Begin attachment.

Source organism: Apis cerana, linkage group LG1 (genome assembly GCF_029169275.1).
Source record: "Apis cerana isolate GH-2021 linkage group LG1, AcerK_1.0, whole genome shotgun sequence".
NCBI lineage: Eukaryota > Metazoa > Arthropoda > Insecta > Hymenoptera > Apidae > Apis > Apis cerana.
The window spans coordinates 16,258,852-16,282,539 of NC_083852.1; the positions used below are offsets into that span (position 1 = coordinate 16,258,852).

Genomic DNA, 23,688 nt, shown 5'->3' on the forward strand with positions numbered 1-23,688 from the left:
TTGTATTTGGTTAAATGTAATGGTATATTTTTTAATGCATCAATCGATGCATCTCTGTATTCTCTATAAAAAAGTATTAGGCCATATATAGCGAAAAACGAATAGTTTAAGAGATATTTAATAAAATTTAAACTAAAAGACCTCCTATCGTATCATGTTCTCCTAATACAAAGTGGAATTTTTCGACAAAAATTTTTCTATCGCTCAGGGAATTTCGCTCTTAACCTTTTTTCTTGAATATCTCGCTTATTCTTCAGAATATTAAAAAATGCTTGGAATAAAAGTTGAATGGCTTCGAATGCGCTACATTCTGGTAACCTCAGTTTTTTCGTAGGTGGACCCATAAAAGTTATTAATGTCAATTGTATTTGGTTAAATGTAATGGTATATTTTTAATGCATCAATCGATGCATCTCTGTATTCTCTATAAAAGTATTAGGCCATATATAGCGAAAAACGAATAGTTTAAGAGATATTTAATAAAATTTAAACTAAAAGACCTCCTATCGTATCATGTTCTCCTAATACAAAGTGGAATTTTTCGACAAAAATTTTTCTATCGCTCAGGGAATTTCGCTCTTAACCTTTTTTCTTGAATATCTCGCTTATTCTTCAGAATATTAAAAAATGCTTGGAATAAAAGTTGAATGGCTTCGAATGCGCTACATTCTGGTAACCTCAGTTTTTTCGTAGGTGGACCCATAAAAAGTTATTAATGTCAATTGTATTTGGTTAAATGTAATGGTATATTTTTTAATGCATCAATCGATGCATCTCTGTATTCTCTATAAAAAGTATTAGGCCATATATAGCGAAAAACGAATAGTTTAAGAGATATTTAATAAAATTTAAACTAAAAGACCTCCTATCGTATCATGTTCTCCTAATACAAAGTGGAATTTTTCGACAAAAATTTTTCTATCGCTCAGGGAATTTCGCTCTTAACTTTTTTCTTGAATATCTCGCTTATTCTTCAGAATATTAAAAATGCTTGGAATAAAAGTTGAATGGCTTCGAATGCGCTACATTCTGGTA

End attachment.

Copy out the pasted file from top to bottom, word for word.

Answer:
Source organism: Apis cerana, linkage group LG1 (genome assembly GCF_029169275.1).
Source record: "Apis cerana isolate GH-2021 linkage group LG1, AcerK_1.0, whole genome shotgun sequence".
NCBI lineage: Eukaryota > Metazoa > Arthropoda > Insecta > Hymenoptera > Apidae > Apis > Apis cerana.
The window spans coordinates 16,258,852-16,282,539 of NC_083852.1; the positions used below are offsets into that span (position 1 = coordinate 16,258,852).

Genomic DNA, 23,688 nt, shown 5'->3' on the forward strand with positions numbered 1-23,688 from the left:
TTGTATTTGGTTAAATGTAATGGTATATTTTTTAATGCATCAATCGATGCATCTCTGTATTCTCTATAAAAAAGTATTAGGCCATATATAGCGAAAAACGAATAGTTTAAGAGATATTTAATAAAATTTAAACTAAAAGACCTCCTATCGTATCATGTTCTCCTAATACAAAGTGGAATTTTTCGACAAAAATTTTTCTATCGCTCAGGGAATTTCGCTCTTAACCTTTTTTCTTGAATATCTCGCTTATTCTTCAGAATATTAAAAAATGCTTGGAATAAAAGTTGAATGGCTTCGAATGCGCTACATTCTGGTAACCTCAGTTTTTTCGTAGGTGGACCCATAAAAGTTATTAATGTCAATTGTATTTGGTTAAATGTAATGGTATATTTTTAATGCATCAATCGATGCATCTCTGTATTCTCTATAAAAGTATTAGGCCATATATAGCGAAAAACGAATAGTTTAAGAGATATTTAATAAAATTTAAACTAAAAGACCTCCTATCGTATCATGTTCTCCTAATACAAAGTGGAATTTTTCGACAAAAATTTTTCTATCGCTCAGGGAATTTCGCTCTTAACCTTTTTTCTTGAATATCTCGCTTATTCTTCAGAATATTAAAAAATGCTTGGAATAAAAGTTGAATGGCTTCGAATGCGCTACATTCTGGTAACCTCAGTTTTTTCGTAGGTGGACCCATAAAAAGTTATTAATGTCAATTGTATTTGGTTAAATGTAATGGTATATTTTTTAATGCATCAATCGATGCATCTCTGTATTCTCTATAAAAAGTATTAGGCCATATATAGCGAAAAACGAATAGTTTAAGAGATATTTAATAAAATTTAAACTAAAAGACCTCCTATCGTATCATGTTCTCCTAATACAAAGTGGAATTTTTCGACAAAAATTTTTCTATCGCTCAGGGAATTTCGCTCTTAACTTTTTTCTTGAATATCTCGCTTATTCTTCAGAATATTAAAAATGCTTGGAATAAAAGTTGAATGGCTTCGAATGCGCTACATTCTGGTA